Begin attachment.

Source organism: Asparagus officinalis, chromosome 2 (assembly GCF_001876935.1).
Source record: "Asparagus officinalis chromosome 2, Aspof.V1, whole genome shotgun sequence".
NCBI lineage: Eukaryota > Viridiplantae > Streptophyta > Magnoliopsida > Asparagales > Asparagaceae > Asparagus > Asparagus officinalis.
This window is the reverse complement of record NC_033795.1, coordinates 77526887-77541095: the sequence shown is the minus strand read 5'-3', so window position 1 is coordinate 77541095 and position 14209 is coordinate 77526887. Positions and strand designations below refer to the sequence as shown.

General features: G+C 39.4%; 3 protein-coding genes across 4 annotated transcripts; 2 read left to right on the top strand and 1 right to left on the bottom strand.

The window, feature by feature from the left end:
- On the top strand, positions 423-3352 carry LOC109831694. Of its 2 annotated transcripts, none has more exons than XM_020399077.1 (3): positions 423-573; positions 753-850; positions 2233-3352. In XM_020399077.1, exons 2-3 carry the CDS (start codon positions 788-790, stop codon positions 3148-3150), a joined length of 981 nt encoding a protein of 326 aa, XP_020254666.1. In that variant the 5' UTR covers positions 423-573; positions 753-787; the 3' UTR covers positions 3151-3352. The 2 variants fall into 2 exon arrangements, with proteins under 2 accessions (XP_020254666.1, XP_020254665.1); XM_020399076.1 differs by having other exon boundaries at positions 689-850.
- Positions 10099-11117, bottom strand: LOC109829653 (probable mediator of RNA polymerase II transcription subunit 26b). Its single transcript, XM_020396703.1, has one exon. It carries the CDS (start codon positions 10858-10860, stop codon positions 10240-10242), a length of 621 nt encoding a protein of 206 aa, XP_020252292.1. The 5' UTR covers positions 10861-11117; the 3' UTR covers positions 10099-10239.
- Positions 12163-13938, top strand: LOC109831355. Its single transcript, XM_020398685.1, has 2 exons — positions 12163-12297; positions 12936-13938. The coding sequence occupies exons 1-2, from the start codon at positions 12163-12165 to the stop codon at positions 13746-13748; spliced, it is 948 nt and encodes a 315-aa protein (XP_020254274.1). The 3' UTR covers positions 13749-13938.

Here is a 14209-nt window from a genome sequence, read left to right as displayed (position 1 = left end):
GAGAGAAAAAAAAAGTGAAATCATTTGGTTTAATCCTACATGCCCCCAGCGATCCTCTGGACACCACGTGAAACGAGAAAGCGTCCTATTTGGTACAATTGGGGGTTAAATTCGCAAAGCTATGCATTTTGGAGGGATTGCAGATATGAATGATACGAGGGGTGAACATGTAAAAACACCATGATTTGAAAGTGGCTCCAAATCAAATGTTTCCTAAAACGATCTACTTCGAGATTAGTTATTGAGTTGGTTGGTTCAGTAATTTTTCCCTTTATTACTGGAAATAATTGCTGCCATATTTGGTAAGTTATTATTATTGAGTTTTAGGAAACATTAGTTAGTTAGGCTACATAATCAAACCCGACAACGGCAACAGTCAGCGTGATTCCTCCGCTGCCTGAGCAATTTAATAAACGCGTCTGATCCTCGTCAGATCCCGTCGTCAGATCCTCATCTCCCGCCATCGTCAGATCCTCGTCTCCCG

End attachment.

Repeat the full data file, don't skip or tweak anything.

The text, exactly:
Source organism: Asparagus officinalis, chromosome 2 (assembly GCF_001876935.1).
Source record: "Asparagus officinalis chromosome 2, Aspof.V1, whole genome shotgun sequence".
NCBI lineage: Eukaryota > Viridiplantae > Streptophyta > Magnoliopsida > Asparagales > Asparagaceae > Asparagus > Asparagus officinalis.
This window is the reverse complement of record NC_033795.1, coordinates 77526887-77541095: the sequence shown is the minus strand read 5'-3', so window position 1 is coordinate 77541095 and position 14209 is coordinate 77526887. Positions and strand designations below refer to the sequence as shown.

General features: G+C 39.4%; 3 protein-coding genes across 4 annotated transcripts; 2 read left to right on the top strand and 1 right to left on the bottom strand.

The window, feature by feature from the left end:
- On the top strand, positions 423-3352 carry LOC109831694. Of its 2 annotated transcripts, none has more exons than XM_020399077.1 (3): positions 423-573; positions 753-850; positions 2233-3352. In XM_020399077.1, exons 2-3 carry the CDS (start codon positions 788-790, stop codon positions 3148-3150), a joined length of 981 nt encoding a protein of 326 aa, XP_020254666.1. In that variant the 5' UTR covers positions 423-573; positions 753-787; the 3' UTR covers positions 3151-3352. The 2 variants fall into 2 exon arrangements, with proteins under 2 accessions (XP_020254666.1, XP_020254665.1); XM_020399076.1 differs by having other exon boundaries at positions 689-850.
- Positions 10099-11117, bottom strand: LOC109829653 (probable mediator of RNA polymerase II transcription subunit 26b). Its single transcript, XM_020396703.1, has one exon. It carries the CDS (start codon positions 10858-10860, stop codon positions 10240-10242), a length of 621 nt encoding a protein of 206 aa, XP_020252292.1. The 5' UTR covers positions 10861-11117; the 3' UTR covers positions 10099-10239.
- Positions 12163-13938, top strand: LOC109831355. Its single transcript, XM_020398685.1, has 2 exons — positions 12163-12297; positions 12936-13938. The coding sequence occupies exons 1-2, from the start codon at positions 12163-12165 to the stop codon at positions 13746-13748; spliced, it is 948 nt and encodes a 315-aa protein (XP_020254274.1). The 3' UTR covers positions 13749-13938.

Here is a 14209-nt window from a genome sequence, read left to right as displayed (position 1 = left end):
GAGAGAAAAAAAAAGTGAAATCATTTGGTTTAATCCTACATGCCCCCAGCGATCCTCTGGACACCACGTGAAACGAGAAAGCGTCCTATTTGGTACAATTGGGGGTTAAATTCGCAAAGCTATGCATTTTGGAGGGATTGCAGATATGAATGATACGAGGGGTGAACATGTAAAAACACCATGATTTGAAAGTGGCTCCAAATCAAATGTTTCCTAAAACGATCTACTTCGAGATTAGTTATTGAGTTGGTTGGTTCAGTAATTTTTCCCTTTATTACTGGAAATAATTGCTGCCATATTTGGTAAGTTATTATTATTGAGTTTTAGGAAACATTAGTTAGTTAGGCTACATAATCAAACCCGACAACGGCAACAGTCAGCGTGATTCCTCCGCTGCCTGAGCAATTTAATAAACGCGTCTGATCCTCGTCAGATCCCGTCGTCAGATCCTCATCTCCCGCCATCGTCAGATCCTCGTCTCCCG